setise which may be admired, but not esteemed; of vice whi may be despised, but hardly detested. Falstaff is a
character loaded with faults, and with those faults which naturally produce contempt. He is a thief and a glutton,
a coward and a boaster; always ready to cheat the weak, and prey, upon the poor: to terrify the timorous, and
iasalt the defenceless. At once obsequious and malignant, be satírizes in their absence those whom he lives by
Battering. He is familiar with the prince only as an agent of vice; but of this familiarity he is so proud, as not
only to be supercilious and haughty with common men, but to think his interest of importance to the duke of
Lancaster. Yet the man thus corrupt, thus despicable, makes himself necessary to the prince that despises bim,
by the most pleasing of all qualities,
perpetual gaiety: by an unfailing power of exciting

laughter, which is the more (reel indulged, as his wit is not of the splendid or ambitious kind, but consists in easy scapes and sallies of levity, which make sport, but raise no envy. It must be observed, that he is stained with no enormous or sanguinary crimes, so that his licentiousness is not so offensive but thaf it may be borne for his mirth.

The moral to be drawn from this representation is, that no man is more dangerous than he that, with a will to corrupt, hath the power to please ; and that neither wit nor honesty ougbt to think themselves safe with such a companion, when they see Henry seduced by Falstati.

Johnson.

PERSONS REPRESENTED. KING HENRY THE FOURTH.

SIR JOHN FALSTAFF. HENRY, Prince of Wales,

POINS.

Sons to the King. PRINCE JOHN Lancaster,

GADSHILL, EARL OF WESTMORELAND,

PETO,

} Friends to the King. SIR WALTER BLUNT,

BARDOLPH.
THOMAS PERCY, Earl of Worcester.
HENRY PERCY, Earl of Northumberland.

LADY PERCY, Wife to Holspur, and Sister to Mor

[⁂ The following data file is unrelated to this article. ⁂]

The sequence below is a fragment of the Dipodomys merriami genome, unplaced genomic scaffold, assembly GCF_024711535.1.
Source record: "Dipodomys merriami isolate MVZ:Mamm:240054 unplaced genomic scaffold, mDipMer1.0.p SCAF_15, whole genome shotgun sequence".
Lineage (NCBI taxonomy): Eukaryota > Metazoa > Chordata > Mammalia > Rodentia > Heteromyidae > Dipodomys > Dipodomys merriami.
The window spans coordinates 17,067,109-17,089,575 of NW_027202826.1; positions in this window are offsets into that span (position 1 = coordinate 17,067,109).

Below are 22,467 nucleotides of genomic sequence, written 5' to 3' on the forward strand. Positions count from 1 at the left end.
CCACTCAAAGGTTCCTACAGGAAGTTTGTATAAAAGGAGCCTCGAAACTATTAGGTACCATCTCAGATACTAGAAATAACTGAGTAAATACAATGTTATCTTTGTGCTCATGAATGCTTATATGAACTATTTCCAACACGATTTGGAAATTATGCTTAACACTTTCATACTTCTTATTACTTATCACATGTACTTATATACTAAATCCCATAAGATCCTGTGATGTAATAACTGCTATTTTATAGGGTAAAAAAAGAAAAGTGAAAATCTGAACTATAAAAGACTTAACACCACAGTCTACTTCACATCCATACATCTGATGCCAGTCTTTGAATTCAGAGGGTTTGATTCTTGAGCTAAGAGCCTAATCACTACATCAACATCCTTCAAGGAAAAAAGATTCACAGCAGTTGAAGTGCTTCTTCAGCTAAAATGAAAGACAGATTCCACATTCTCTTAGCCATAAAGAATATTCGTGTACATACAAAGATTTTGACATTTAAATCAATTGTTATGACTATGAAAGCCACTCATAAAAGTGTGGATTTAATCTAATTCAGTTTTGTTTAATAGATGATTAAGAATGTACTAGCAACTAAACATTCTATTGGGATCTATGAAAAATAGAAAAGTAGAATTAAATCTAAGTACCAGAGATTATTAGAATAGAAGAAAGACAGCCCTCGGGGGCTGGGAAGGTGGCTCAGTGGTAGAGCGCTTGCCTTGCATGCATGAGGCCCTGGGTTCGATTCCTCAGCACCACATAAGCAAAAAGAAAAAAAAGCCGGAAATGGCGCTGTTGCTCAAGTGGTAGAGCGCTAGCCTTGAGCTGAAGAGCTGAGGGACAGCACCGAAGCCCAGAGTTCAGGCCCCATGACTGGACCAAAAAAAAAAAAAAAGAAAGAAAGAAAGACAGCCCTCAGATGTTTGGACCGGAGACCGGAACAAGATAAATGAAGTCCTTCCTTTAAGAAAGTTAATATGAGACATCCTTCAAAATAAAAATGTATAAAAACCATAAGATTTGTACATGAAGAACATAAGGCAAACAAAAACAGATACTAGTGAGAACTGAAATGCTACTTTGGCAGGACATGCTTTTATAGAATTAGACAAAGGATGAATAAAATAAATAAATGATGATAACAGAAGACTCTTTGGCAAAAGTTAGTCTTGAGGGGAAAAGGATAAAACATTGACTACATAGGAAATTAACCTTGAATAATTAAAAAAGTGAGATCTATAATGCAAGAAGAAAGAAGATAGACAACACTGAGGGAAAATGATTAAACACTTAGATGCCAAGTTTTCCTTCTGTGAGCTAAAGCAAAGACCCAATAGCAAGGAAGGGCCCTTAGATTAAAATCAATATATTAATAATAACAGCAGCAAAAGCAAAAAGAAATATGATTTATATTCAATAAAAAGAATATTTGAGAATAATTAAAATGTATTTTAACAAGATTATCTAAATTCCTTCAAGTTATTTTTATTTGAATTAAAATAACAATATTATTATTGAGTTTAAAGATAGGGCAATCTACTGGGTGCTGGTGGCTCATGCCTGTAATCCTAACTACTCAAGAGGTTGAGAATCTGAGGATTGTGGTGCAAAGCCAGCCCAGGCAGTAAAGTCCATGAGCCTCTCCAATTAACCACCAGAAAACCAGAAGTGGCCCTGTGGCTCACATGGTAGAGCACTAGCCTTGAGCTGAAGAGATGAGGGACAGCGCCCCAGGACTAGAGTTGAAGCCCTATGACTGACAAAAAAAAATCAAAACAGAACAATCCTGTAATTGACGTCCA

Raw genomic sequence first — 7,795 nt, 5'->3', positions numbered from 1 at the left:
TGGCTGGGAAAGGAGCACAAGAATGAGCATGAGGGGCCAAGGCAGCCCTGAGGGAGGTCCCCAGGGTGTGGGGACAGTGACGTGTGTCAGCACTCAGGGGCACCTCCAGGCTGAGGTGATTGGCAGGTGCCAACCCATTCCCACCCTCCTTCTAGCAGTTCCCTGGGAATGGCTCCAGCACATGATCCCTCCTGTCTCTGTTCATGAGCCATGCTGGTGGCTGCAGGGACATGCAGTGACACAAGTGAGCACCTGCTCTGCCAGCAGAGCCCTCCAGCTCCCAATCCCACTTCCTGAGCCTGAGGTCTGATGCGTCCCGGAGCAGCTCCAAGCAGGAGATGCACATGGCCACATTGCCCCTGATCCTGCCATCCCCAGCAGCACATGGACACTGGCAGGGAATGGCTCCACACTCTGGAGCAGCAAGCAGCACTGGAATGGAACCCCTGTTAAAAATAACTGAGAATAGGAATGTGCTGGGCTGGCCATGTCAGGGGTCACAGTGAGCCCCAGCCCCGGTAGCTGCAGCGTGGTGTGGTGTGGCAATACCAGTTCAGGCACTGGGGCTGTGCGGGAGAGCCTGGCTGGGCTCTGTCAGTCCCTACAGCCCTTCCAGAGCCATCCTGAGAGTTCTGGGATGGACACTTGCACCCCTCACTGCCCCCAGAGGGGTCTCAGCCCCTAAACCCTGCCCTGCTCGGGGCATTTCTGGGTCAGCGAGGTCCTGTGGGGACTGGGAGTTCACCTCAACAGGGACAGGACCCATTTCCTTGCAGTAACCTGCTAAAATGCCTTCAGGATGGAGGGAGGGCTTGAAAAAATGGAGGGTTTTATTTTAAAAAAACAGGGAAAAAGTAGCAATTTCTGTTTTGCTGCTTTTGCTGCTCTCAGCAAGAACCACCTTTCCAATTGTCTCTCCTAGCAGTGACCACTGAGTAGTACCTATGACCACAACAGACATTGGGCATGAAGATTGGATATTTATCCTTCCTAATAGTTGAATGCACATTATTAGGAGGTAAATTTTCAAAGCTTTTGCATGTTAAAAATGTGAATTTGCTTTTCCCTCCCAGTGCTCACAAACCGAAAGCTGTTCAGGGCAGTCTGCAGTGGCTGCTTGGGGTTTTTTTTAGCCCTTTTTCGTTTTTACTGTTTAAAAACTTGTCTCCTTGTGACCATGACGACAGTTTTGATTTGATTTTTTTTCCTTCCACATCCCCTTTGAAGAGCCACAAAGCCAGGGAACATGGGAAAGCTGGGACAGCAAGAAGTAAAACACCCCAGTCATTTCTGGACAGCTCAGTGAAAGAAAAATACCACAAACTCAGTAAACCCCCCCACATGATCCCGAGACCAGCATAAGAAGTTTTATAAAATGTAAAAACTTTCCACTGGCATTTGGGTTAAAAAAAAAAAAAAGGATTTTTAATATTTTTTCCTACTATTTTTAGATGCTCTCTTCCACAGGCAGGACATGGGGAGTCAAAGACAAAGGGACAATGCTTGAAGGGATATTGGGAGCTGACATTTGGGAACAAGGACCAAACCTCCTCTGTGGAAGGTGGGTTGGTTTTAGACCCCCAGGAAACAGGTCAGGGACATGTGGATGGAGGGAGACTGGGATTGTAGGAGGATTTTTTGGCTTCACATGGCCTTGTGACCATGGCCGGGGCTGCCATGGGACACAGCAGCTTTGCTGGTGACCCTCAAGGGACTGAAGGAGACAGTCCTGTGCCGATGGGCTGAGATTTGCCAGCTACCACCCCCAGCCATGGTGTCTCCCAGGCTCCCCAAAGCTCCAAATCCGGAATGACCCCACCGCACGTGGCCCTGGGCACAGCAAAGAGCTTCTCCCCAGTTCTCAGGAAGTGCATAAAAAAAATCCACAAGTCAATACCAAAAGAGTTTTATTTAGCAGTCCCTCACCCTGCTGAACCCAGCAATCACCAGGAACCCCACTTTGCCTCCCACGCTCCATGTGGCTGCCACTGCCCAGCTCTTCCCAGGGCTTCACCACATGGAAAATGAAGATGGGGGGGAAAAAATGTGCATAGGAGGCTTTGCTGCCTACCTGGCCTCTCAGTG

timer HENRY PERCY, surnamed HOTSPOR, his Son. EDMUND MORTIMER, Earl of March.

LADY MORTIMER, Daughter to Giendower, and Wife

to Mortimer. SCROOP. Archbishop of York. ARCHIBALD, Earl of Douglas.

MRS. QU'ICKLY, Hostess of a Tavern in Eastcheap. OWEN GLENDOWER.

Lords, Officers, SheriffVintner, Chamberlain, Drawers,
SIR RICHARD VERNON.

Two Carriers, Travellers, and Attendants.
SCENE,—England.

ACT I.
SCENE I.- London. A Room in the Palace.
Enter King HENRY, WESTMORELAND, Sir WALTER

BLUNT, and others.
K. Hen. So shaken as we are, so wan with care,
Find we a time for frighted peace to pant,
Apd breathe short. winded accents of new broils
To be cominenc'd in stronds afar remote.
No more the thirsty Erinnys of this soil
Shall daub her lips with her own children's blood;
No more sball trenching war channel her fields,
Nor bruise her flowrets with the armed hoofs
Of bostile paces: those opposed eyes,
Which, like the meteors of a troubled heaven,
All of one nature, of one substance bred,
Did lately meet in the intestine shock
Apd farious close of civil butchery,
Shall now, in mutual, well-beseeming ranks,
March all one way; and be no more oppos’d
Against acquaintance, kindred, and allies :
The edge of war, like an ill-sheathed knife,
No more shall cut his master. Therefore, friends,
As far as to the sepulchre of Christ,
(Whose soldier now, ander whose blessed cross
We are impressed and engaged to fight,)
Porthwith a power of English shall we levy;
Whose arms were moulded in their mothers' womb,

To chase these pagans, in those holy fields,
Over whose acres walk'd those blessed feet,
Which, fourteen hundred years ago, were nail'd
For our advantage on the bitter cross.
But this our purpose is a twelve-month old,
And bootless 'tis to tell you-we will go;
Therefore we meet not now :Then let me hear
Of you, my gentle cousin Westmoreland,
What yesternight our council did decree,
In forwarding this dear expedience.

West. My liege, this haste was hot in question,
And many limits of the charge set down
But yesternight : when, all athwart, there came
A

post from Wales, loaden with heavy news,
Whose worst was,—that the noble Mortimer,
Leading the men of Herefordshire to fight
Against the irregular and wild Glendower,
Was by the rude hands of that Welshman taken,
And a thousand of his people butchered:
Upon whose dead corpse there was snch misuse,
Such beastly, shameless transformation,
By those Welshwomen done, as may nor pe,
Without much shame, re-told or spoken of.
K. Hen. It seems, then, that the tidings of this

broil
Brake off our business for the Holy Land.

West. This, match'd with other, did, my gracions

lored;